Molly Berkson is a multi-disciplinary artist working primarily in paper, print, book, and fiber crafts. She has a fondness for the subcultures and subcultural practices that employ amateur and anti-authoritarian ideologies, and an appreciation for craft in all its forms–in its distinct and intermingling boundaries. In her practice, she patchworks together these specific aesthetic practices and do-it-yourself methods.
Berkson lives in Chicago and is a teaching artist with After School Matters and ElevArte Community Studio. She recently exhibited work at After School Special in Milwaukee WI, Femme4Femme in Chicago as part of 2nd Floor Rear, and at the Women’s Studio Workshop in Rosendale, NY, where she was a studio intern in 2016. Berkson graduated with her BFA from the School of the Art Institute of Chicago in 2015.
- Exhibition Opportunities
- Printmaking Commissions
Project Statement:While working at the Women’s Studio Workshop last year, I learned about processing plants for papermaking and using different print processes on handmade paper. I collected plants from the roadside, made them into pulp and played with couching different fibers on top of each other. I then experimented with woodcut, letterpress and silkscreen on top of crispy, smooth, or soft fibers.
At the same time, I began sewing my first quilt. By working in these methods simultaneously I felt the ways that these distinct skills are connected. Couching shaped sheets was like piecing quilt squares, building compositions from variations in texture and color of plant material. A woodcut printed on the surface was the top stitch connecting the pieces together.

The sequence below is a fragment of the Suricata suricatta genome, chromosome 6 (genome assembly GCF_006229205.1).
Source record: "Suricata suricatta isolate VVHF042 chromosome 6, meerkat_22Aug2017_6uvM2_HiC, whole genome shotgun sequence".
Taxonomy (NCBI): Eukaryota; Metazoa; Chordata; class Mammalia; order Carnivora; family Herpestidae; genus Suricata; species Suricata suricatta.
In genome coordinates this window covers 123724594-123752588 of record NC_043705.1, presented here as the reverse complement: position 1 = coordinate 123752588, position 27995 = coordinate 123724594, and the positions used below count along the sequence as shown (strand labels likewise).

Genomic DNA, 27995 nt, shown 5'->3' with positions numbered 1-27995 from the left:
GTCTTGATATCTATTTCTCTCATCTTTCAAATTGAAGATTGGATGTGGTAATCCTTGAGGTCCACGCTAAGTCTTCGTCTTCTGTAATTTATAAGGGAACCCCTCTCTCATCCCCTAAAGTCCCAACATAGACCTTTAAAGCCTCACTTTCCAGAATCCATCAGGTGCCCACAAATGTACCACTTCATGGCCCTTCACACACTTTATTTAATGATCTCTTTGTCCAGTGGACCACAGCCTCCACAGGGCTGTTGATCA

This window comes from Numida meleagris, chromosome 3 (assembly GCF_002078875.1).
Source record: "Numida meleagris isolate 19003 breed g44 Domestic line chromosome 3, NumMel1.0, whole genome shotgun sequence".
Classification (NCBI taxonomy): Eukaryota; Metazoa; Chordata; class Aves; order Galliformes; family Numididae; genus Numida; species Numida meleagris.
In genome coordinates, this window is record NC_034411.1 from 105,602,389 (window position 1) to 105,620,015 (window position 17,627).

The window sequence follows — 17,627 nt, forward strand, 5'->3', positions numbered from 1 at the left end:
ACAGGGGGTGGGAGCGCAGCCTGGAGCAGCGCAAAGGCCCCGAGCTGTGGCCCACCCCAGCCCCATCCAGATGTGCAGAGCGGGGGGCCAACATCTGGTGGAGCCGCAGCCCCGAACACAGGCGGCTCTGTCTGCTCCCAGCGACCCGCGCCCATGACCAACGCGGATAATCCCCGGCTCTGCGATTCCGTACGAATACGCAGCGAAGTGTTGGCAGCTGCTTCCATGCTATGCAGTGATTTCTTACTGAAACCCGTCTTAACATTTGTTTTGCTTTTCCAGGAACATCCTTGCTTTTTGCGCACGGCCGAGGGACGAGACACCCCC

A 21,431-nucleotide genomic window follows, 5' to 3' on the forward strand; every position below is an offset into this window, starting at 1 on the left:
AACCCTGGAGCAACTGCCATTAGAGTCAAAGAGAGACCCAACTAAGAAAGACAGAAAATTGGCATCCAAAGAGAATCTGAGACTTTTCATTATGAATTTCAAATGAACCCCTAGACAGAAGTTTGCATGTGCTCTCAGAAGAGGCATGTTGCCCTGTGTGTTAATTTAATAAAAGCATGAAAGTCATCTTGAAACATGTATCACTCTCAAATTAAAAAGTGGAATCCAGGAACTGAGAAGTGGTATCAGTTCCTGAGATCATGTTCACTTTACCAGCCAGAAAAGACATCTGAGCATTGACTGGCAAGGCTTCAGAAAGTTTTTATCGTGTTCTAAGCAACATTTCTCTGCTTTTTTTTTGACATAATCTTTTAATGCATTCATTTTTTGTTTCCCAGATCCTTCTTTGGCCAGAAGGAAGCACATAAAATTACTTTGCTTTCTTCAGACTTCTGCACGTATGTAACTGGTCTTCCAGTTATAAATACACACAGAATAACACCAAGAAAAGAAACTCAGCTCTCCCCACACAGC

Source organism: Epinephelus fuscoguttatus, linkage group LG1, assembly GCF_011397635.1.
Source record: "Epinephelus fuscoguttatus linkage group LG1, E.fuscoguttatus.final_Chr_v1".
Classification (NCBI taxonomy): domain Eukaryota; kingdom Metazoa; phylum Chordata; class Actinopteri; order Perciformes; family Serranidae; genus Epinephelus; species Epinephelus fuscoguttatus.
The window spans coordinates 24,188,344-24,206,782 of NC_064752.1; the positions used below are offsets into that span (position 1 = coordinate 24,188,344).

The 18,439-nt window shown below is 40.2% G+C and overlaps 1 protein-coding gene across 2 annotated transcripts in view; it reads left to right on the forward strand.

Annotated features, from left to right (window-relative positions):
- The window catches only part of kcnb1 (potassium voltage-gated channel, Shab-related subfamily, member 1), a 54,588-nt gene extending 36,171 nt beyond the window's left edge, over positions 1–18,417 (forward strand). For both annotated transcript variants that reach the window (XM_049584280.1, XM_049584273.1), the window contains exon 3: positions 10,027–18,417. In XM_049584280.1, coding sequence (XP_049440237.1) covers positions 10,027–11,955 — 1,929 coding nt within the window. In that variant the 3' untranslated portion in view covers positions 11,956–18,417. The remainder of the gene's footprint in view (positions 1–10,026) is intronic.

Like quilting, these paper works used a type of waste material: ruderal plants and weeds were like the plant world versions of collections of unused textile scraps in the quilter’s studio. Fundamental to my work is an understanding that fiber craft and print media facilitate exchange, tell stories, and can occupy categorizations of both expert and amateur distinctions. Making quilt-like paper works at the Women’s Studio Workshop began to touch on these ideas.
At Spudnik, I want to push these quilt-paper pieces further. I envision this project developing over three parts: 1. Experiment with the handmade paper I already made, building up layers of prints, collaging techniques together, and developing concept. 2. Using this first step as research to make a new batch of ruderal plant quilt-paper, and then 3. Editioning prints.
Classes by this Artist:Papermaking: Pulp, Sculpt and Print (February)
Papermaking Basics (March)